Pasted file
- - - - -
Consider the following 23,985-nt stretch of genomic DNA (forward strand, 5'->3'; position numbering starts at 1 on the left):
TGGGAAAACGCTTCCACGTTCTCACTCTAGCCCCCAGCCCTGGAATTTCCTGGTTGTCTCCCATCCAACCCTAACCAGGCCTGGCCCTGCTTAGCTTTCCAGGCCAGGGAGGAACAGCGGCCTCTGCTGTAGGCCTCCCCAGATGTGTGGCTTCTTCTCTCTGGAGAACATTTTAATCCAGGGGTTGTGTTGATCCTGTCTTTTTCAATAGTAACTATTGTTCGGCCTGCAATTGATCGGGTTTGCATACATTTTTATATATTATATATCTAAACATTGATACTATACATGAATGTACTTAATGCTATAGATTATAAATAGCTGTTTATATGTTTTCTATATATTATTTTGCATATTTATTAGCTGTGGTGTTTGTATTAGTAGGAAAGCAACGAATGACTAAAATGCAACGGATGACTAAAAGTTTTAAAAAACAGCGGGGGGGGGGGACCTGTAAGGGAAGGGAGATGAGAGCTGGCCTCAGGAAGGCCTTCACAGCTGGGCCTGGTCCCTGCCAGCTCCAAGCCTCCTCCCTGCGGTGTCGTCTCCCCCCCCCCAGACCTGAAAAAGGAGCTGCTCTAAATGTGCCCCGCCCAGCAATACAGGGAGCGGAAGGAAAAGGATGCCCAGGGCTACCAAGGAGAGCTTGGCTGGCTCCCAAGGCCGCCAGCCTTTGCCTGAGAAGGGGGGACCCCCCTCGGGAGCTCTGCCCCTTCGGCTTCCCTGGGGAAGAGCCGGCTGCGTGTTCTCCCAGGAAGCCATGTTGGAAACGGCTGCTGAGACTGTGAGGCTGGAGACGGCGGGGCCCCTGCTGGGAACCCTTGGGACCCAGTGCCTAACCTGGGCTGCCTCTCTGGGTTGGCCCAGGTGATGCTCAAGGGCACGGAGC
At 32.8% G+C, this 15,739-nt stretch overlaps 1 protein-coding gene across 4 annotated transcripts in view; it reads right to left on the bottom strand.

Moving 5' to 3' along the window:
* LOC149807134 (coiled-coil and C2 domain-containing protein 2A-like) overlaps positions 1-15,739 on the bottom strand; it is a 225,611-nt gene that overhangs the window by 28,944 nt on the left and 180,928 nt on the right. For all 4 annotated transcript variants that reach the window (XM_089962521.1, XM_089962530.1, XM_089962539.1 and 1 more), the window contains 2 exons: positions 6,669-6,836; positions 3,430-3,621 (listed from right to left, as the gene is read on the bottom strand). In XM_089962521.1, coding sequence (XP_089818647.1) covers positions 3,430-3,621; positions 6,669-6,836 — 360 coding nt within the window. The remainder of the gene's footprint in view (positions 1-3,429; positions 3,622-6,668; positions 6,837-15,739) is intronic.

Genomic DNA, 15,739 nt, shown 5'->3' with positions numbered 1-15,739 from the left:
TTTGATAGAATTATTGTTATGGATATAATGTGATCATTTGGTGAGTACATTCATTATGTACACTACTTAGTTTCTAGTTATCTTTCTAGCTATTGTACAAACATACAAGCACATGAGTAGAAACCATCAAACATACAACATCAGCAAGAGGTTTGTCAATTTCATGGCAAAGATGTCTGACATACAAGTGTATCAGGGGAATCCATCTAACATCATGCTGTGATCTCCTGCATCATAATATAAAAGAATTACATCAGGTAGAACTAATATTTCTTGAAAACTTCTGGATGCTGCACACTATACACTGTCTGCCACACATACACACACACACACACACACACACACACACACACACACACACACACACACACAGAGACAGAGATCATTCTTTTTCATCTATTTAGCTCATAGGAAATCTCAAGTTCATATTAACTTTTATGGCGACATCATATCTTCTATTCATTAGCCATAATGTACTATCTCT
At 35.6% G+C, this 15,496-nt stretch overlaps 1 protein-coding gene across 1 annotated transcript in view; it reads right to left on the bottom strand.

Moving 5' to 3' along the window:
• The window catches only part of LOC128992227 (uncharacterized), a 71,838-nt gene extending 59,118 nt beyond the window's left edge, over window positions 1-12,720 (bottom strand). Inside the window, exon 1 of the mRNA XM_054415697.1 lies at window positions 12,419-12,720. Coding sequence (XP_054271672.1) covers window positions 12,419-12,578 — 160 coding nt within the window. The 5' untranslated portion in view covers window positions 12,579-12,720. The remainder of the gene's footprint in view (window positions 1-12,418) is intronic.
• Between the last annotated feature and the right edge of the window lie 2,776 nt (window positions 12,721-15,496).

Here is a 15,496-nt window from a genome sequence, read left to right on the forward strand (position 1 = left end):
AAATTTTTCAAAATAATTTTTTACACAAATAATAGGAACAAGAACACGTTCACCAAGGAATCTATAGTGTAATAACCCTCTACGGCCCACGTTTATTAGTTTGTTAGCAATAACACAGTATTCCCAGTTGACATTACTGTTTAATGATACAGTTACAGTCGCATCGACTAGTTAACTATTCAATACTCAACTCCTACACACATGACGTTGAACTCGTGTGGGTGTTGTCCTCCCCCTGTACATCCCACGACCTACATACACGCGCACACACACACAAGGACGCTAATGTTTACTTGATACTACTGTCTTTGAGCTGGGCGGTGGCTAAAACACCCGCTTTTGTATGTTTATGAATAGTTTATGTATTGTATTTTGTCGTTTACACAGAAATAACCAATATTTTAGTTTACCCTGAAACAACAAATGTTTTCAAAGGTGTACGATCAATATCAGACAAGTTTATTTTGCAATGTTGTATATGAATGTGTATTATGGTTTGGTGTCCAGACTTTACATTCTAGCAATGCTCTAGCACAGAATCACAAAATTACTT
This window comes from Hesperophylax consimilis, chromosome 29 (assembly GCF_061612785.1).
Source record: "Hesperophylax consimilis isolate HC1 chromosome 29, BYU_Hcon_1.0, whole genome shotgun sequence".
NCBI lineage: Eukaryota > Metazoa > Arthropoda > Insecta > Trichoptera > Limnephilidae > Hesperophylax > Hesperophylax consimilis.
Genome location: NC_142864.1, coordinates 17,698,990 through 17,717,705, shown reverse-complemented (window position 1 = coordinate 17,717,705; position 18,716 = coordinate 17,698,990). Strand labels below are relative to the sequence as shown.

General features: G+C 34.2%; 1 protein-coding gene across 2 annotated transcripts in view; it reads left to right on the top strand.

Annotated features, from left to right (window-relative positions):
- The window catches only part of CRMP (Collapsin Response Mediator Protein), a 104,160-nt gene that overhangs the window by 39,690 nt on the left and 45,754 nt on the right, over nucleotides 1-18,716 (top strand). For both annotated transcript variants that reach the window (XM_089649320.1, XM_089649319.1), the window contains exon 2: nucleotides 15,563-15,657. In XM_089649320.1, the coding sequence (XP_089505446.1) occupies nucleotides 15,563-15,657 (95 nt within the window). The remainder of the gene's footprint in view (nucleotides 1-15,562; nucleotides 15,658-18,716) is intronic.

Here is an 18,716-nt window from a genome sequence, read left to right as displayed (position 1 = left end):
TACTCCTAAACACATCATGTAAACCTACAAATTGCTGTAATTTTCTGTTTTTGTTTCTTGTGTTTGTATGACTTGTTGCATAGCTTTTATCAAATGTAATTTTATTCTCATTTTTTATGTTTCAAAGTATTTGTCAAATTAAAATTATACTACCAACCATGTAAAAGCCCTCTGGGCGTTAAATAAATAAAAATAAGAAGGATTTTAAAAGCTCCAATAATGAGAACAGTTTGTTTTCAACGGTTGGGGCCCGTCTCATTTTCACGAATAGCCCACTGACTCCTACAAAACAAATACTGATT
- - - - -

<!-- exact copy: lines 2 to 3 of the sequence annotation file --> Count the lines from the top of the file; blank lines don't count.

TGGGAAAACGCTTCCACGTTCTCACTCTAGCCCCCAGCCCTGGAATTTCCTGGTTGTCTCCCATCCAACCCTAACCAGGCCTGGCCCTGCTTAGCTTTCCAGGCCAGGGAGGAACAGCGGCCTCTGCTGTAGGCCTCCCCAGATGTGTGGCTTCTTCTCTCTGGAGAACATTTTAATCCAGGGGTTGTGTTGATCCTGTCTTTTTCAATAGTAACTATTGTTCGGCCTGCAATTGATCGGGTTTGCATACATTTTTATATATTATATATCTAAACATTGATACTATACATGAATGTACTTAATGCTATAGATTATAAATAGCTGTTTATATGTTTTCTATATATTATTTTGCATATTTATTAGCTGTGGTGTTTGTATTAGTAGGAAAGCAACGAATGACTAAAATGCAACGGATGACTAAAAGTTTTAAAAAACAGCGGGGGGGGGGGACCTGTAAGGGAAGGGAGATGAGAGCTGGCCTCAGGAAGGCCTTCACAGCTGGGCCTGGTCCCTGCCAGCTCCAAGCCTCCTCCCTGCGGTGTCGTCTCCCCCCCCCCAGACCTGAAAAAGGAGCTGCTCTAAATGTGCCCCGCCCAGCAATACAGGGAGCGGAAGGAAAAGGATGCCCAGGGCTACCAAGGAGAGCTTGGCTGGCTCCCAAGGCCGCCAGCCTTTGCCTGAGAAGGGGGGACCCCCCTCGGGAGCTCTGCCCCTTCGGCTTCCCTGGGGAAGAGCCGGCTGCGTGTTCTCCCAGGAAGCCATGTTGGAAACGGCTGCTGAGACTGTGAGGCTGGAGACGGCGGGGCCCCTGCTGGGAACCCTTGGGACCCAGTGCCTAACCTGGGCTGCCTCTCTGGGTTGGCCCAGGTGATGCTCAAGGGCACGGAGC
At 32.8% G+C, this 15,739-nt stretch overlaps 1 protein-coding gene across 4 annotated transcripts in view; it reads right to left on the bottom strand.